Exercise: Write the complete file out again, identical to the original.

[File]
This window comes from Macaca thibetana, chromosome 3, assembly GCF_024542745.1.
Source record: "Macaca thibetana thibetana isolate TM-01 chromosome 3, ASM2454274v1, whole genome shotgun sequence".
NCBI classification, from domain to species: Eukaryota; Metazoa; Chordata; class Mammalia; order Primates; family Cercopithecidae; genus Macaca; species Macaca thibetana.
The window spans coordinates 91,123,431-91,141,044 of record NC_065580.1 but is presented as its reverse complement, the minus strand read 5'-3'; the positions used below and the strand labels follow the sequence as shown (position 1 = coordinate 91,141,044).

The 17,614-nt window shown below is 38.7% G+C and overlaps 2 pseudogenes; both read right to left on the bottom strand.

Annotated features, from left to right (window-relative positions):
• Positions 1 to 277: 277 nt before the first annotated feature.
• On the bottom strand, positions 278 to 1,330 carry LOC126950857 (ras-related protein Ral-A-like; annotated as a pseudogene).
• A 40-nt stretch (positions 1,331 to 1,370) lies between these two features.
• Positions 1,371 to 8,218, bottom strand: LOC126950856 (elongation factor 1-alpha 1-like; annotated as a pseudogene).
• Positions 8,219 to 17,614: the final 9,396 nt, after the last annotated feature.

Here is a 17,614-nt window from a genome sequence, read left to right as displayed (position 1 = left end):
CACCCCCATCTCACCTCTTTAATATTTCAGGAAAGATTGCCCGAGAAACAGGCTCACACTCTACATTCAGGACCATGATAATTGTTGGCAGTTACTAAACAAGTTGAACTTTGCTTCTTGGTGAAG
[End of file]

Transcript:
This window comes from Macaca thibetana, chromosome 3, assembly GCF_024542745.1.
Source record: "Macaca thibetana thibetana isolate TM-01 chromosome 3, ASM2454274v1, whole genome shotgun sequence".
NCBI classification, from domain to species: Eukaryota; Metazoa; Chordata; class Mammalia; order Primates; family Cercopithecidae; genus Macaca; species Macaca thibetana.
The window spans coordinates 91,123,431-91,141,044 of record NC_065580.1 but is presented as its reverse complement, the minus strand read 5'-3'; the positions used below and the strand labels follow the sequence as shown (position 1 = coordinate 91,141,044).

The 17,614-nt window shown below is 38.7% G+C and overlaps 2 pseudogenes; both read right to left on the bottom strand.

Annotated features, from left to right (window-relative positions):
• Positions 1 to 277: 277 nt before the first annotated feature.
• On the bottom strand, positions 278 to 1,330 carry LOC126950857 (ras-related protein Ral-A-like; annotated as a pseudogene).
• A 40-nt stretch (positions 1,331 to 1,370) lies between these two features.
• Positions 1,371 to 8,218, bottom strand: LOC126950856 (elongation factor 1-alpha 1-like; annotated as a pseudogene).
• Positions 8,219 to 17,614: the final 9,396 nt, after the last annotated feature.

Here is a 17,614-nt window from a genome sequence, read left to right as displayed (position 1 = left end):
CACCCCCATCTCACCTCTTTAATATTTCAGGAAAGATTGCCCGAGAAACAGGCTCACACTCTACATTCAGGACCATGATAATTGTTGGCAGTTACTAAACAAGTTGAACTTTGCTTCTTGGTGAAG